sweft Wrote: ------------------------------------------------------- > The statement is false. > > % price change = - duration effect + convexity > effect > > The opposite signs for the duration and convexity > effects should tell you why using duration alone > will result in a higher bond price estimate than > using the both together. Sweft, you equation is right. But your conclusion is not. For example, if interest rate increase, duration effect would be negative and convexity effect is positive which means bond price will decline less than considering duration effect only. So considering the convexity effect will lead to higher bond price. I also think the statement is correct unless there are more information to consider. Maybe you can post the other choices as well. Sometimes, it is matter of choosing the best or most suitable answer.
Disptra, Your explanation is excellent. Can it be that the reason the statement is false, is because of the last sentence in the line. “THIS IS TRUE WHETHER INTEREST RATES INCREASE OR DECREASE.” If I read it right, only if interest rates increase would the phrase be correct. However, because the phrase also incorporates interest rate decreases, the phrase is false?
The statement is TRUE unless the posted statement is incomplete.
I think that we’re barking up the worng tree here. The CFA exams aren’t going to trick you with ambiguous wording like “duration effect” which may be positive or negative. The idea is to understand concepts like increased duration means increased interest rate risk, option free bonds always have positive convexity that always accrues to the bondholder, options can cause negative convexity at some interest rates, etc…
Thank you for the responses. To avoid any further confusion, let me post the entire question: 24. Consider the following two statements. Are the two statements correct? Statement 1: “For non-callable bonds, duration provides only a linear approximation of a bond’s price changes as interest rates change.” Statement 2: “Incorporating convexity into the analysis of a non-callable bond’s price changes as interest rates change always results in higher bond price estimates than derived by using only the bond’s duration. This is true whether interest rates increase or decrease.” …Statement 1…Statement 2 A…No…No… B…No…Yes… C…Yes…Yes… D…Yes…No… Back of the book says the answer is D Normally on these binary, yes/no questions, answers A and D are either Yes/Yes or No/No. Maybe the publisher/author accidentally swapped answers C and D and that may have caused the mixup. -g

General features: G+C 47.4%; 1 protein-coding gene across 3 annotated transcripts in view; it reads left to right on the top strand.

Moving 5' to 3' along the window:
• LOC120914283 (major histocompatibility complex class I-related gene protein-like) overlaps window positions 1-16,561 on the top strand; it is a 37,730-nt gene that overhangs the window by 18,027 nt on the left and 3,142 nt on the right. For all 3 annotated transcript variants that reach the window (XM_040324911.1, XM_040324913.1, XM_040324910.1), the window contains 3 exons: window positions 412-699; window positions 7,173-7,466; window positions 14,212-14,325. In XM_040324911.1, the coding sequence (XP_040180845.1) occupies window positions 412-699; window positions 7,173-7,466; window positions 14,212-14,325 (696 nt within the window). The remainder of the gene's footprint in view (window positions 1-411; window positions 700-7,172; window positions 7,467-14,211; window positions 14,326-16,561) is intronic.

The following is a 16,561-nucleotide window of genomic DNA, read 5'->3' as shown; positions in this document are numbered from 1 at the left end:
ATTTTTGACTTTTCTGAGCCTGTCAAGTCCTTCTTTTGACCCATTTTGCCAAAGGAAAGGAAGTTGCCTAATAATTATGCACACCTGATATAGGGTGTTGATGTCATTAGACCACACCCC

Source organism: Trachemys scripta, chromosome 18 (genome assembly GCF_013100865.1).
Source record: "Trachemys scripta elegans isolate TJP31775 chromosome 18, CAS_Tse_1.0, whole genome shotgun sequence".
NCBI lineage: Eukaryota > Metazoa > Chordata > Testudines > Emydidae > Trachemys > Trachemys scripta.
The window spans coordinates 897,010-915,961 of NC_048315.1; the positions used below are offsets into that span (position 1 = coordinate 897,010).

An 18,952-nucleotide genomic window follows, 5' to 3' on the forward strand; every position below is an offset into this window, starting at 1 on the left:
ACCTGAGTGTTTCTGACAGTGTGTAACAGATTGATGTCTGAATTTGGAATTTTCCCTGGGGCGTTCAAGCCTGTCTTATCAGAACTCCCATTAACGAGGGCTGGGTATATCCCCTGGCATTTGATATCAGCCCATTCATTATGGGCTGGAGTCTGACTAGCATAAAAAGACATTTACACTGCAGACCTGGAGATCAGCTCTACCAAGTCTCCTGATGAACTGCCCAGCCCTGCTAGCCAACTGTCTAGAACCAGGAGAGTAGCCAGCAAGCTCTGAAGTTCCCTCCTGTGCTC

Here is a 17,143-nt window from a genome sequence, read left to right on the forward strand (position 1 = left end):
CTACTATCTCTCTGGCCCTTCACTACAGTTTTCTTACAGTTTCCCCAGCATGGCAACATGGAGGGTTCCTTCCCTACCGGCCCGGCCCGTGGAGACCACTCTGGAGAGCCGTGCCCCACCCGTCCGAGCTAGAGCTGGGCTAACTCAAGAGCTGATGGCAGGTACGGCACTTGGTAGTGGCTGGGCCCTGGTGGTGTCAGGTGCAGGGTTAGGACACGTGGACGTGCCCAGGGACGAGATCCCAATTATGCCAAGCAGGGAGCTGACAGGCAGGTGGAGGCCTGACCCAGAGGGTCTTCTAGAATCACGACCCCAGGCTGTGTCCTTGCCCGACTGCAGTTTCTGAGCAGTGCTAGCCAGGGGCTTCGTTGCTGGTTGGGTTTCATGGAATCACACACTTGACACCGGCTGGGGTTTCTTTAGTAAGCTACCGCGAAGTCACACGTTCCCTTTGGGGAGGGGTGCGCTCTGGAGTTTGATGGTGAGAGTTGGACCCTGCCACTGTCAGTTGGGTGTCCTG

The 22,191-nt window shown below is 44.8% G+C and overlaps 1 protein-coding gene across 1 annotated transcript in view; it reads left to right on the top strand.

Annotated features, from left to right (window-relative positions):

I seem to remember reading a post about MBS can have negative convexity adjustment. I think call option is not the only thing that changes cash flow. I just googled this. I read part of the paper, it says that prepayment can cause negative convexity. It totally makes sense. When rate declines, prepayment will increase, duration will decline causing negative convexity. It basically has the similar effect as call option.
But an MBS with prepayment option is a callable bond (a prepayment is just a bond call).